• Questions for transformative fair use under factor one are:
    • Does the copyrighted material help me make my new point?
    • Will it help my readers or viewers get my point?
    • Have I used no more than is needed to make my point? (Is it “just right”?)

5 Do I need permission from the copyright owner for my use?

  • If so, first locate the copyright owner and fully explain your intended use in your permission request.  Review week 3 for information on getting licenses to use others’ copyrighted works.
  • If you get no response or the answer is no, reconsider your use of this work to see if you can make a fair use, or consider using
    another work.

The framework described above is available in a variety of printable formats, including the original:

Risk Management

There will inevitably arise situations where the answers to one or more of the above questions is not clear.  For example, you might think you have a pretty good, but not airtight fair use case.  You may not be able to find the copyright holder to ask permission.  You may not have enough information about a work to determine whether or not copyright even applies.  In these situations it can help to analyze the risk you take if you move forward with your use.


This seems like another good time to remind you that I am a librarian and not a lawyer.  This is not legal advice, just information for educational purposes.  Here are some things to think about:

  • What do you know about the creator of the work?  Are they relatively well-known, and easy to contact?  Have they given any signals that they are likely to enforce their copyrights?  If so, the risk goes up.  A photographer who makes a living off their images is likely to be on the look out for copyright infringement of their work.  A large company may have sufficient resources to monitor for infringement of their copyrighted works.  Whereas using a work that is out of print and where the copyright holder can’t be traced is a lower risk activity.
  • Where are you planning to share or distribute your work that incorporates the work in question?  If you are going to post it on the web, consider how easy it is to use Google to discover infringing material (and not just for text, but also for images – there is such a thing as Google Reverse Image Search.)  If you are using the work in a more limited environment (a setting where only a small number of people have access to your work for example), the risk of discovery is lower.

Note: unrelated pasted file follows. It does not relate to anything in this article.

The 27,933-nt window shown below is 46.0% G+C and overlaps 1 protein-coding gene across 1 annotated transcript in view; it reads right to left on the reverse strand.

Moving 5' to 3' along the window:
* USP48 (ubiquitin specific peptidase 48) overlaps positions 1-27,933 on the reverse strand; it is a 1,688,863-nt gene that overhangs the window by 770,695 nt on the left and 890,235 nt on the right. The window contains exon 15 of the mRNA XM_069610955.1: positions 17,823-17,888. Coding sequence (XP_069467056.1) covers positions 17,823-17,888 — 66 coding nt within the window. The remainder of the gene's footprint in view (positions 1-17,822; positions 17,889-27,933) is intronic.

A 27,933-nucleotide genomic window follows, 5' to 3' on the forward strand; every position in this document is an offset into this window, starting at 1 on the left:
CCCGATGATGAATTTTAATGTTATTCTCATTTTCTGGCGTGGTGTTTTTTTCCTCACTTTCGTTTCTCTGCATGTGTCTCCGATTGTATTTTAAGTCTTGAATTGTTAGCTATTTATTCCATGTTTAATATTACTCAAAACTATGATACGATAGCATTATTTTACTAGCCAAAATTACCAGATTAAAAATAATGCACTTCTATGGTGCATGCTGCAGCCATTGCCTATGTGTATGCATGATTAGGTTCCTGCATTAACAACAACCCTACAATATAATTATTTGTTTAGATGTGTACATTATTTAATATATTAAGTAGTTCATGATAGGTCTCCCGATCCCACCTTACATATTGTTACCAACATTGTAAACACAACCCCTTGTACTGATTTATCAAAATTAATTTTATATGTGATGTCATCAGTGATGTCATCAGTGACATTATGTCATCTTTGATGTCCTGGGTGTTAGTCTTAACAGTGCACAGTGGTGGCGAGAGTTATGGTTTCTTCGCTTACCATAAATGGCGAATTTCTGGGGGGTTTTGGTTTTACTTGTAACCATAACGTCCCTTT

• What is the embarrassment factor if the copyright holder objects to your use?  For example, if you are doing work for an employer, and you use someone else’s work in a way that results in the company receiving a take down notice, your employer would probably not be too happy with you.
  • How difficult would it be to take down all the infringing material?  If the use is on a website it’s relatively straightforward to remove the offending content.  But if you have widely distributed physical copies it could be a much larger undertaking to take the content down.
  • What level of risk are you personally comfortable with?  If getting a take down notice would be very stressful for you or if you would be very disappointed if you had to remove your work maybe you should not proceed with the use.
  • What is your budget?  It is possible that a copyright holder might propose to charge you for your use if it is discovered.  Are you prepared to compensate the copyright holder in that case?

There are some tools available online that can help you weight the risk in using a particular work without permission the copyright holder.  Try out this Risk Management Calculator.


Another important risk management strategy is to keep good records.  If you have received permission for your use, of course you want to keep copies of those licenses, or of the emails or letters if your arrangement was more informal.  But if you have made attempts to identify and contact the copyright holder, even if you were unsuccessful, keep records of this as well.  If you ever do end up in court to determine damages, the judge will look more favorably on your case if you can show you made a good faith effort to request permission.


Copyright for Content Creators Copyright © by Christin Wixson. All Rights Reserved.